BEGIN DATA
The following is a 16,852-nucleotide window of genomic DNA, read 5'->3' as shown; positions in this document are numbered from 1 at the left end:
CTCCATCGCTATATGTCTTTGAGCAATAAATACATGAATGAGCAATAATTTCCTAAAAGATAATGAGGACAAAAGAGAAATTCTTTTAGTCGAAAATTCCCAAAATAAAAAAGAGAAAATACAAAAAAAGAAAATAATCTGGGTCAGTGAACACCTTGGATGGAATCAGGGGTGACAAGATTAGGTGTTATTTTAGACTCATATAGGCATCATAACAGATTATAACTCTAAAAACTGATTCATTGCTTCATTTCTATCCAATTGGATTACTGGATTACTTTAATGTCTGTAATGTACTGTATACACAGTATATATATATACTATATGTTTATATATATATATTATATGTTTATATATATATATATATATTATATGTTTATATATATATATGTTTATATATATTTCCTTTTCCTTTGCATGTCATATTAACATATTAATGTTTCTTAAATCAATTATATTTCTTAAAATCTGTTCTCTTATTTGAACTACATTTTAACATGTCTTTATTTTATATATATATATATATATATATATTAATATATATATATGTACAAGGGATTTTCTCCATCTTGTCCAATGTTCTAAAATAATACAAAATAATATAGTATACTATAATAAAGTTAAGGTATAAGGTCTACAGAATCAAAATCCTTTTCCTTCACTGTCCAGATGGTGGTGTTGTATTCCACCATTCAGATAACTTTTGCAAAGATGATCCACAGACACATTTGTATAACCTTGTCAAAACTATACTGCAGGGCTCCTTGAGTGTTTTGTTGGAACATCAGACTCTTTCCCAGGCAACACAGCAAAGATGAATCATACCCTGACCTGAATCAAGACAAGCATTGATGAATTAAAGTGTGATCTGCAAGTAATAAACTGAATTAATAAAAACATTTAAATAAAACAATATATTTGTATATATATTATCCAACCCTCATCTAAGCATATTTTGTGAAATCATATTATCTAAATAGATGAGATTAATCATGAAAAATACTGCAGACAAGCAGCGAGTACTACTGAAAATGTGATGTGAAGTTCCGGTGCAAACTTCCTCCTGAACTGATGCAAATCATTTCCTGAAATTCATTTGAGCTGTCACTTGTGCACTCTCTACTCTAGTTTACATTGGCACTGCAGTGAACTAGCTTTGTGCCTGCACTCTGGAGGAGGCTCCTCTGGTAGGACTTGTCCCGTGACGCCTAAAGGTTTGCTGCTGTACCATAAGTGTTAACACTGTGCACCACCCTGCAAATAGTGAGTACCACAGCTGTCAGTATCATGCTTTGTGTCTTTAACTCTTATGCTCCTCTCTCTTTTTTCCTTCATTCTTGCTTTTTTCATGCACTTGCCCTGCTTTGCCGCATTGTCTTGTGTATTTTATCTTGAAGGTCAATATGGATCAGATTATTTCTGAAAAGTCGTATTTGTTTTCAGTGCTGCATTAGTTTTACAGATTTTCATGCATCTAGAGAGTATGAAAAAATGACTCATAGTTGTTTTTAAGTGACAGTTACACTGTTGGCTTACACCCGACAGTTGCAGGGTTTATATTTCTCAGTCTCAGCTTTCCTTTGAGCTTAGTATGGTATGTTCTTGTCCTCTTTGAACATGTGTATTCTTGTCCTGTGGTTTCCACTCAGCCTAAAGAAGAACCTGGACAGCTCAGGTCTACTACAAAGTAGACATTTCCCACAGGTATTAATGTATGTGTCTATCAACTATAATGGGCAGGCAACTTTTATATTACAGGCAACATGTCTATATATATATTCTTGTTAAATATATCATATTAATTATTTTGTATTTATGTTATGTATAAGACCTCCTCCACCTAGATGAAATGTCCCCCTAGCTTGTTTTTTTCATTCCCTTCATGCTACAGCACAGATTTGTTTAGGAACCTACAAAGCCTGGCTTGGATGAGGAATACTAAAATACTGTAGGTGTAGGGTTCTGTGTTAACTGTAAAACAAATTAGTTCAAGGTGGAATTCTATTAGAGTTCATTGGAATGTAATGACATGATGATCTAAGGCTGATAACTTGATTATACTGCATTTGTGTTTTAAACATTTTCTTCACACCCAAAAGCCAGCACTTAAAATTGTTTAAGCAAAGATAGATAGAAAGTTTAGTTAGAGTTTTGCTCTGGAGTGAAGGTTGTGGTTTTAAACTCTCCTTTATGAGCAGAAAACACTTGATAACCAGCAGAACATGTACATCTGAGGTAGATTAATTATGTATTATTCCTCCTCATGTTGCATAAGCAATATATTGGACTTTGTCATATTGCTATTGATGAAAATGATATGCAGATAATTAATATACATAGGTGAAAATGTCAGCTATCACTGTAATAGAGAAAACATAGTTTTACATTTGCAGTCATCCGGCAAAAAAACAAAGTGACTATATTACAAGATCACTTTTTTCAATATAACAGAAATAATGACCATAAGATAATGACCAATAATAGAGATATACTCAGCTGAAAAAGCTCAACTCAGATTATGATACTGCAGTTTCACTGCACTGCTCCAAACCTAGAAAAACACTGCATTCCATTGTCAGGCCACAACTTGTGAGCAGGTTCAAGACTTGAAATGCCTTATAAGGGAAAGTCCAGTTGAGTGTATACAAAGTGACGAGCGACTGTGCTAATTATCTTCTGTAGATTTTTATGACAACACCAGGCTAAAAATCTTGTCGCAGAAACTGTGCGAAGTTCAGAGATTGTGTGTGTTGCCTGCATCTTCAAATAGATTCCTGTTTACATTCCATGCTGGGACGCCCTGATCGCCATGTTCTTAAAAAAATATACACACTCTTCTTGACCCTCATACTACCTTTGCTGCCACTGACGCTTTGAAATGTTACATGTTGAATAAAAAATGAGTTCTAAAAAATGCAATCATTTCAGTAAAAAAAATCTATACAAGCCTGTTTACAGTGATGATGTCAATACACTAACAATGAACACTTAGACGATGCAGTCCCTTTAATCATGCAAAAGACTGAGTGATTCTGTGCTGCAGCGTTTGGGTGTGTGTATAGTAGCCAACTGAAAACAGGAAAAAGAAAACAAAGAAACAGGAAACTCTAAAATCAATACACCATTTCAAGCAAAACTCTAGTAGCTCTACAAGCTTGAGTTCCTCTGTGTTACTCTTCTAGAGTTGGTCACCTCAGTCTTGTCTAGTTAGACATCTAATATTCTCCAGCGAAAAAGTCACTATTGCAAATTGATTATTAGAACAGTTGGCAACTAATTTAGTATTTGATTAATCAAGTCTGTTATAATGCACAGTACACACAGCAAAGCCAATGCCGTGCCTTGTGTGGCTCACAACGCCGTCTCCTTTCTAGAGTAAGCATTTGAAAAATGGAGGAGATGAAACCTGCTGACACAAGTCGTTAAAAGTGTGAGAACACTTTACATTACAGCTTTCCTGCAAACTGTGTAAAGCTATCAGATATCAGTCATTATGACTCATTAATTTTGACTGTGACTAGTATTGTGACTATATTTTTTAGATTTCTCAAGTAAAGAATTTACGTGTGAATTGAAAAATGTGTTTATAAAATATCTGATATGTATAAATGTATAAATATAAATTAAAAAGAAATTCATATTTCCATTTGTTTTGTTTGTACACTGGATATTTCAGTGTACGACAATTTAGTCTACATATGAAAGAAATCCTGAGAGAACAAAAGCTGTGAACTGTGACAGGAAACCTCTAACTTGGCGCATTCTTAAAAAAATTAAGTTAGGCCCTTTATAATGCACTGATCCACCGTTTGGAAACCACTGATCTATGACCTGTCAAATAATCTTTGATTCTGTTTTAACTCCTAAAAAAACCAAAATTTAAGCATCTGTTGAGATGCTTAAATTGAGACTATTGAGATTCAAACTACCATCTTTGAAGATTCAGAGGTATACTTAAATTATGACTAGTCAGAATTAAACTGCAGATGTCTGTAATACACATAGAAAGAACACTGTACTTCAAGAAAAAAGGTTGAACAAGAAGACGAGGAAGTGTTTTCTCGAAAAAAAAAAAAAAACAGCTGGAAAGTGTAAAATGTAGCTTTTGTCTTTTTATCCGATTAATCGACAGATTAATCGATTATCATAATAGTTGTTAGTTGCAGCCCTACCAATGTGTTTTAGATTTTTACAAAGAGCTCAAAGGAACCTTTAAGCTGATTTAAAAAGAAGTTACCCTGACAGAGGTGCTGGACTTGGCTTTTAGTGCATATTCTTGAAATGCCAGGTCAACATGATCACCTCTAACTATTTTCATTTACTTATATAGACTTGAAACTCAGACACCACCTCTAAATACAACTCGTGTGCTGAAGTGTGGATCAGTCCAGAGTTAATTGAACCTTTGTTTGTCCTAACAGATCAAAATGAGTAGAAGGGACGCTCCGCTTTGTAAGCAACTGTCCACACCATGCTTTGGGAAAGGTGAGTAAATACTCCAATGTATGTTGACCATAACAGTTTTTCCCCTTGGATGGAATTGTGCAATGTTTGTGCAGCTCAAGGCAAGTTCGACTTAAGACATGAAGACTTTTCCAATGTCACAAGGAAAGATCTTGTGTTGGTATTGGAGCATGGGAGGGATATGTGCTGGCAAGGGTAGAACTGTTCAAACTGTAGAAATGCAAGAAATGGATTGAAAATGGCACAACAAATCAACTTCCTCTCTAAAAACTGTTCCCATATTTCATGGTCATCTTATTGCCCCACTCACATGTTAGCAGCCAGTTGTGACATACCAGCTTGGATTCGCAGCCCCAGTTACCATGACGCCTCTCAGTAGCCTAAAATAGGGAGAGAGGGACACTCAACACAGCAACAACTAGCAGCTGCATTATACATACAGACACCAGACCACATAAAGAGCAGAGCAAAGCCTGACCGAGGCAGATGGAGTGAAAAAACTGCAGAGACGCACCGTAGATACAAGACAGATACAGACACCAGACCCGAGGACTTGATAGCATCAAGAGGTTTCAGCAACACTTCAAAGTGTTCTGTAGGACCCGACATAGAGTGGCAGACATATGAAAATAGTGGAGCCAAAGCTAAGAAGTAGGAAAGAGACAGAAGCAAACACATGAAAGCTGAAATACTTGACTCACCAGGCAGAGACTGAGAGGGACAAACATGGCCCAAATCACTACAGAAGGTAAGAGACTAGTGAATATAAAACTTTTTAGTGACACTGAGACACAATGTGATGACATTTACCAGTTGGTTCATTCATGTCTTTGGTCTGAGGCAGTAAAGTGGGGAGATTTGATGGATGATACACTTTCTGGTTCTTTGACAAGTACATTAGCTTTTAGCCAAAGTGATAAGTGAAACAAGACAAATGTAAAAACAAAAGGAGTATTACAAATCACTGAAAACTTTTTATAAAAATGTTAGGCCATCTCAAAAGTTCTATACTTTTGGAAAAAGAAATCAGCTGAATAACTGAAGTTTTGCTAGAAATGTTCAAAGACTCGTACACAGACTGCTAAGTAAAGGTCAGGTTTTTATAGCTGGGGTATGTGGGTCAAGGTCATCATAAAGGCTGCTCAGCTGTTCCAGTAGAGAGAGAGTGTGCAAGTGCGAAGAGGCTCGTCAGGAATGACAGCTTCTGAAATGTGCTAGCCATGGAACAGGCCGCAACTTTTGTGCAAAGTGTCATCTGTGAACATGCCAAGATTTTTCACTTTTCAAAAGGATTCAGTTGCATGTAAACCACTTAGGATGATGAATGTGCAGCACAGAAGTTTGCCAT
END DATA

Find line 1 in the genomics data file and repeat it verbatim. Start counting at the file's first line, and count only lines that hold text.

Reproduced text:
The following is a 16,852-nucleotide window of genomic DNA, read 5'->3' as shown; positions in this document are numbered from 1 at the left end: